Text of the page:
We waited anxiously in the radiologist’s office. The technician moved the mouse’s arrow to the area of the baby that revealed a girl. We have two beautiful girls now, and during both pregnancies, I was relieved the radiologist typed “Girl.” I’ve seen too many youtube spectacles of boys and young men of color fatally shot by police officers. I didn’t want a son to be the next black boy transformed into a hashtag #Thomas #BlackLivesMatter.
Years ago, on a Saturday night, I saw my life flash into a hashtag. As I was walking the two blocks from Circle K to my apartment, I saw red, white, and blue lights stretching across its walls. A command to stop was projected from a bullhorn. I heard a car door shut and footsteps approach from behind. My body shook uncontrollably. A deep voice told me to turn around, and a police officer stopped an arm’s length away from me with his left hand on his holstered gun.
He asked for my I.D. Then he asked where I was coming from and what I had planned for the evening. I broke the first rule of How to Engage Police Officers—don’t move. Slowly, I pointed to my apartment complex. Two more police vehicles stopped near us with activated emergency lights. I stood still, nervous and embarrassed. I handed him my I.D and he told me to wait and returned to his car. Approximately five minutes later, he came back and told me that I was cleared to leave. But before he did, he said, “I stopped you to make sure we know who’s in the neighborhood.” In sync, each police officer returned to their cars, switched off their emergency lights and drove away.
My incidents with the police manifested into my fear of them. If I’m driving home from work and notice a police car driving in the opposite direction, I squeeze the steering wheel. I’m relieved if the police car in the rear-view mirror doesn’t make a U turn and chase me. When I arrive home, I convince myself that my girls will never have to fear the police the way I do.
Unfortunately, my illusion fades—my girls are women of color. Dajerria Becton was forced her face-down into the grass as Police Officer Eric Casebolt pressed his knee into her neck at a suburban Houston pool party.
Women of color should not challenge the power of white men. They should know they are inferior #SandraBland. I am aware that women and girls of color are more likely to interact with law enforcement, experience domestic violence, and be sexually assaulted. Most men will never experience or comprehend what women deal with on a daily basis.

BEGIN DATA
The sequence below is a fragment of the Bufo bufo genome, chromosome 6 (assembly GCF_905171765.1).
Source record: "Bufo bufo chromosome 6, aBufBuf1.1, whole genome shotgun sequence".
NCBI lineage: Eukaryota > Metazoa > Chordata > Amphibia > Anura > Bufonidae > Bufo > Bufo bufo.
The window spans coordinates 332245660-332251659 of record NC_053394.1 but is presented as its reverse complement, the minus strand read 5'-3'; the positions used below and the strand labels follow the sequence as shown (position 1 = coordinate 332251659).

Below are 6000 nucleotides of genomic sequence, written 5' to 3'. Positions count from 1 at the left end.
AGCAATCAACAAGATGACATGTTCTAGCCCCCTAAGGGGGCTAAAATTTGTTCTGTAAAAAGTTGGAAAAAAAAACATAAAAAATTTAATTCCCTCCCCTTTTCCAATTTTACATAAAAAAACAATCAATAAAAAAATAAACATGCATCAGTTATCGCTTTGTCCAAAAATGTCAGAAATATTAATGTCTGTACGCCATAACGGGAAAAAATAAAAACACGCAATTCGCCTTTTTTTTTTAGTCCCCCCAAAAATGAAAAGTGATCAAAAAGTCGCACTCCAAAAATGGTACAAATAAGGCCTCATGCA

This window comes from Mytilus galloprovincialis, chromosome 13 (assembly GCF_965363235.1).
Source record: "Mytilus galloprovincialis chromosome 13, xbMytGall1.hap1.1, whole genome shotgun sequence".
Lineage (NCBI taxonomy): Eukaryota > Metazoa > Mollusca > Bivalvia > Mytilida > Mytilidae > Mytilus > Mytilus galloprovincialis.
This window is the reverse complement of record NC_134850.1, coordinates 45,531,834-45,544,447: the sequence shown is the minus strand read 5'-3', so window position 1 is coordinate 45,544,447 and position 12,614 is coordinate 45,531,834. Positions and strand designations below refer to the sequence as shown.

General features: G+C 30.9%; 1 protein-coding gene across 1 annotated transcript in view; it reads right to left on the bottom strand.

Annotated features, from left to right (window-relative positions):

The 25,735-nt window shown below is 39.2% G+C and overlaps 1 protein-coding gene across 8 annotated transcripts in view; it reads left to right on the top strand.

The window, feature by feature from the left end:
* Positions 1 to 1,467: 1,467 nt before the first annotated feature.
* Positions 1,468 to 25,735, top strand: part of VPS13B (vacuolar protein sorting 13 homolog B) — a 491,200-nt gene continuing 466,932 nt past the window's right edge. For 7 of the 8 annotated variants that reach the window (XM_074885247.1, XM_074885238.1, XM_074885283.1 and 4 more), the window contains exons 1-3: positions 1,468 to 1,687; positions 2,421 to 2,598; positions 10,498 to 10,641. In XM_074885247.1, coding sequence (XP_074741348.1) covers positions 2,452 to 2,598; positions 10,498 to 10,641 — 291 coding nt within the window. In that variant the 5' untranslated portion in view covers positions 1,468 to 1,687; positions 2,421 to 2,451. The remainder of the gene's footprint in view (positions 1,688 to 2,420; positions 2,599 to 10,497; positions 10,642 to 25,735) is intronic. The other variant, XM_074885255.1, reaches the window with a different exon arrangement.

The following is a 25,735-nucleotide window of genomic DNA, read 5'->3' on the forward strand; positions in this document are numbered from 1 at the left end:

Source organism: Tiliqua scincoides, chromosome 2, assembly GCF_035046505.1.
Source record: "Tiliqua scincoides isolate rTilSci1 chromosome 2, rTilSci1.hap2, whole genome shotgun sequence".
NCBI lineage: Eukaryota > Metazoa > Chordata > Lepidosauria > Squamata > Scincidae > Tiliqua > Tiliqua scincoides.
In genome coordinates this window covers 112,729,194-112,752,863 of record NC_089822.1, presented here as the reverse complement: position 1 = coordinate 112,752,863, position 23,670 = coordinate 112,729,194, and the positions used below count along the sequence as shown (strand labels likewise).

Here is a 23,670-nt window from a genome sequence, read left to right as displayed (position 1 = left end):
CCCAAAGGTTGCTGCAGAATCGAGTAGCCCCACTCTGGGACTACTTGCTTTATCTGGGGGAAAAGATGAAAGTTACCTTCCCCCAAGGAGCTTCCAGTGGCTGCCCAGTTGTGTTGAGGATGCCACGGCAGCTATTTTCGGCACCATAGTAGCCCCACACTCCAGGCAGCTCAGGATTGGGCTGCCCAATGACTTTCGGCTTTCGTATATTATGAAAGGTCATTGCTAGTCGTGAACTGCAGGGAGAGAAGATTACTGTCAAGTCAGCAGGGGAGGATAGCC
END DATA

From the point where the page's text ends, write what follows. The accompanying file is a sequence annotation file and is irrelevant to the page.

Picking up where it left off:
It’s challenging to think of my daughters murdered by patriarchal violence. I am their father and protector. But I also represent the historical violence that has perpetuated the idea that women are inferior. I know that my daughters could potentially be the next #BlackLivesMatter hashtag. Women and girls of color receive harsher punishments than white women and girls in both public schools and the justice system. They are also more likely to be jailed than any other race/ethnicity. Women of color represent 30 percent and 16 percent of the state and federal prison respectively. Domestic violence and homicides involving women and their intimate partners are pervasive in communities of color because of inequity in healthcare, employment, education, and housing.
So how do we measure progress? Historically, mobs lynched Black men and boys with ropes. Today, police officers use guns. Some mornings I watch my healthy three-year-old daughter’s face while she sleeps. The names of Black children – Aiyana Stanley-Jones, Tamir Rice, Jazmine Barnes and Antonio Arce – race around in my head. I am unable to decide if boys or girls of color are safest. It seems God does not have the power to make that choice either. Only America’s justice system has the power to choose who is safe from harm.
Rashaad Thomas is a USAF Veteran, essayist, poet, and Voices of Our Nation’s Art Foundation (VONA/Voices) alum, who resides in South Phoenix, AZ. He is a contributor for the University of Arizona Poetry Center Blog and MyClickUrban.com. Thomas is the recipient of the 2016 City of Phoenix Mayor’s Art Award for Language Artist. He is a Spring 2017 MacDowell Colony Fellow and 2017 Hellen Ingram Plummer MacDowell Colony Fellow of the Year. His work can be found in the book Trayvon Martin, Race, and American Justice: Writing Wrong, The Rumpus, Heart Journal Online, Columbia Poetry Review, and others.
Photograph by Nancy Thomas.